The decision wasn’t easy, but then life seldom is. Griffin says you have to take opportunities as they come and even though the timing wasn’t perfect, he knew he had to move on.
Arkells — named after a street in Hamilton, Ont. — formed as a group of McMaster University students who came from different parts of Ontario. Mississauga, Ont., native Griffin, the keyboardist, was indeed a key part of the band. The Hamilton Spectator’s Andrew Baulcomb, who accompanied the band on its American tour in 2010, called Griffin “the musical glue that holds everything together” and the group’s “Renaissance man” who could play several instruments, sing, and compose songs. Grant V. Ziegler, editor-in-chief of Texas’ North Lake College’s News-Register, panned Arkells’ Nov. 7, 2012 performance as music “suited for over-privileged white kids” but singled out Griffin as “the most animated of the group and received well-deserved and loud ovations for his enthusiastic playing.”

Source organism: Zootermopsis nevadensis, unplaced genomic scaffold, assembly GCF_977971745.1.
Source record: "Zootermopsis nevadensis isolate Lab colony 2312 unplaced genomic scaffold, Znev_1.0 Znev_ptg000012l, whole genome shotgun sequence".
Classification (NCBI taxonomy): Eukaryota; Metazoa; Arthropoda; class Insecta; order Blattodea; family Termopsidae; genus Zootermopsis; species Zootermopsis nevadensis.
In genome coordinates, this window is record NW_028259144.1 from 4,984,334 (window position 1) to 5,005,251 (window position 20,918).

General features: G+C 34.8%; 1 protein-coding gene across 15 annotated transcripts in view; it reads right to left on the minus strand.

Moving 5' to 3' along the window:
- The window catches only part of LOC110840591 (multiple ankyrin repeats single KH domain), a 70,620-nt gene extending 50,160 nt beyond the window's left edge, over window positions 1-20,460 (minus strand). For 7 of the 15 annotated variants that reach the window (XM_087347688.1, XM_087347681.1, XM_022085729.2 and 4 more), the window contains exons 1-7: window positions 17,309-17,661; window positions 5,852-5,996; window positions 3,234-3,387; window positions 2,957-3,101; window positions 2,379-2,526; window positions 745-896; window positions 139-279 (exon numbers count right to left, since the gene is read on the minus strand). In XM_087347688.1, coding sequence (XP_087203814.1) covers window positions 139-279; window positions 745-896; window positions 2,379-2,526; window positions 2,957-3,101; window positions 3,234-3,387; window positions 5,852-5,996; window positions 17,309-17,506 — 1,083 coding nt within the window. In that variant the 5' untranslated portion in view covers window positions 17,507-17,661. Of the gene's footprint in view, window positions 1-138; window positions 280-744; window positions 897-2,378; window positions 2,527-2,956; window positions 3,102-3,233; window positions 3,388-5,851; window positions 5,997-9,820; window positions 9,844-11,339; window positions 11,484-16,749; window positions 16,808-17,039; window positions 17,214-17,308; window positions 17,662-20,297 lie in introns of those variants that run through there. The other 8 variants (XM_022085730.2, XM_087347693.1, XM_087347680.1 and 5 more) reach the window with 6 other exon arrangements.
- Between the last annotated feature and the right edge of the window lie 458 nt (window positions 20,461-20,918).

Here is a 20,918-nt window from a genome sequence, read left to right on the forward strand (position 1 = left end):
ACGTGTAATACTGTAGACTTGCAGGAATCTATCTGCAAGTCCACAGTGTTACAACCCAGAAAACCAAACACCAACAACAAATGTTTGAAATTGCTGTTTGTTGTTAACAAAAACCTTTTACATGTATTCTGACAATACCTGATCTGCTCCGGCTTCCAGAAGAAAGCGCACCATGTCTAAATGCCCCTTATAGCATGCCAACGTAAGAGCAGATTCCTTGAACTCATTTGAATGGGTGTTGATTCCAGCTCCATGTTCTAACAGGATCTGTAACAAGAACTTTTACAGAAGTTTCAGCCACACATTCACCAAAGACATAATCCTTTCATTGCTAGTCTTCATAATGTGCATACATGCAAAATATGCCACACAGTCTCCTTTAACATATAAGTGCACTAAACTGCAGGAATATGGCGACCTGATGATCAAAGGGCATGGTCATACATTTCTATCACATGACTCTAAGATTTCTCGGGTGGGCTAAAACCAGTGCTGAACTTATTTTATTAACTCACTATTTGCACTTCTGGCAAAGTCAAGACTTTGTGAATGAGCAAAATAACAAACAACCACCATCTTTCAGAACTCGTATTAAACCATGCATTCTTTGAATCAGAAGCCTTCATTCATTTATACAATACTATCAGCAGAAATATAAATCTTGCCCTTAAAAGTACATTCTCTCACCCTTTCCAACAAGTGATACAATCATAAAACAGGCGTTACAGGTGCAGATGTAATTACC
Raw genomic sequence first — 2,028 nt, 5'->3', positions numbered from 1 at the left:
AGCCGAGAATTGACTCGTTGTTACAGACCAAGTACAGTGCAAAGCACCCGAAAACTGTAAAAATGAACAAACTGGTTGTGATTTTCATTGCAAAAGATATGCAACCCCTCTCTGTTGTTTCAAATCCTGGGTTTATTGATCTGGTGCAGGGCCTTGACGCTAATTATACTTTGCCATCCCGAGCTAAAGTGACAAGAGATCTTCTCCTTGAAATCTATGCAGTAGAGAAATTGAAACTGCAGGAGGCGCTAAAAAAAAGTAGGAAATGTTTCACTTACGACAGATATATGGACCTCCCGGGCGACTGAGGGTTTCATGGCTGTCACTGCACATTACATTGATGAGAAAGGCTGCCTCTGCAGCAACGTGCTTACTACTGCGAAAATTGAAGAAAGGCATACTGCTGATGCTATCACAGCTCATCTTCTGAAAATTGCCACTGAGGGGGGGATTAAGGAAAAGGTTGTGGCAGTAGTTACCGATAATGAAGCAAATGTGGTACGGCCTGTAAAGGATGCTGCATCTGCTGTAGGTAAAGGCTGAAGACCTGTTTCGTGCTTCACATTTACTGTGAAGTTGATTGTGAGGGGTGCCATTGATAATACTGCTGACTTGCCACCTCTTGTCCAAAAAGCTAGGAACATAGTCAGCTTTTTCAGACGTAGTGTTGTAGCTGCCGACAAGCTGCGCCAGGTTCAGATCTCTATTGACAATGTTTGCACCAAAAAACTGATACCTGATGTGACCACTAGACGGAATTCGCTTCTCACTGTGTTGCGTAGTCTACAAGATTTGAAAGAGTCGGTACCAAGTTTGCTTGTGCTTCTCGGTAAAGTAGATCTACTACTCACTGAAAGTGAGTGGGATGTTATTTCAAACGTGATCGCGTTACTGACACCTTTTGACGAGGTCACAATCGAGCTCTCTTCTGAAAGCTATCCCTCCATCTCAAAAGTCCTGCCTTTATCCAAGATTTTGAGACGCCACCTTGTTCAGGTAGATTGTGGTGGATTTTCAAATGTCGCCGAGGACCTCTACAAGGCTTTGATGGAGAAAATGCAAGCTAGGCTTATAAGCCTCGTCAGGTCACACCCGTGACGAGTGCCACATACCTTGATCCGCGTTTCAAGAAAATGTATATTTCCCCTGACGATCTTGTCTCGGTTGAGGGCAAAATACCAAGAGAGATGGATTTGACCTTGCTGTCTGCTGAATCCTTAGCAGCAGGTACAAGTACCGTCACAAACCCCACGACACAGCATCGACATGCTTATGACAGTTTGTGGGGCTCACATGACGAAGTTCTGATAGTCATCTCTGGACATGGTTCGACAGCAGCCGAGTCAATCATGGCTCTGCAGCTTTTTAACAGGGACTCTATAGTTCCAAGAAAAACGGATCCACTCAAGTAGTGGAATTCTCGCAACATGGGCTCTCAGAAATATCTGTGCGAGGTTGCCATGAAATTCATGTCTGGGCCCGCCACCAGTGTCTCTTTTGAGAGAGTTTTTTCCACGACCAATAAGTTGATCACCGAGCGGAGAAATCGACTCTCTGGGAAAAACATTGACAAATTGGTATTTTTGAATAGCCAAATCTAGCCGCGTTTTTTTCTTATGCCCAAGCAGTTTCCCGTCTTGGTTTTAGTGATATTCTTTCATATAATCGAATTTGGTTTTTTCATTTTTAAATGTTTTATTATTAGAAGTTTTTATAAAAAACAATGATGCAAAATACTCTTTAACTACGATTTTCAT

The performance part of music is something Griffin enjoys, both as a member of Arkells and solo artist since his 2011 release Leave Your Love. Again, he cites the transferability of skills from the concert to the legal arena. “I think whether it’s up on stage, or on my own, or even standing up and giving oral submissions for a moot for a case in school — I get the same sort of thrill,” he says. “I get the same joy. It’s a challenge in all of the worlds. But I think the elements are the same. I think it takes courage and it takes confidence but I think ultimately it’s one of the most satisfying things to put yourself out there and see what happens.”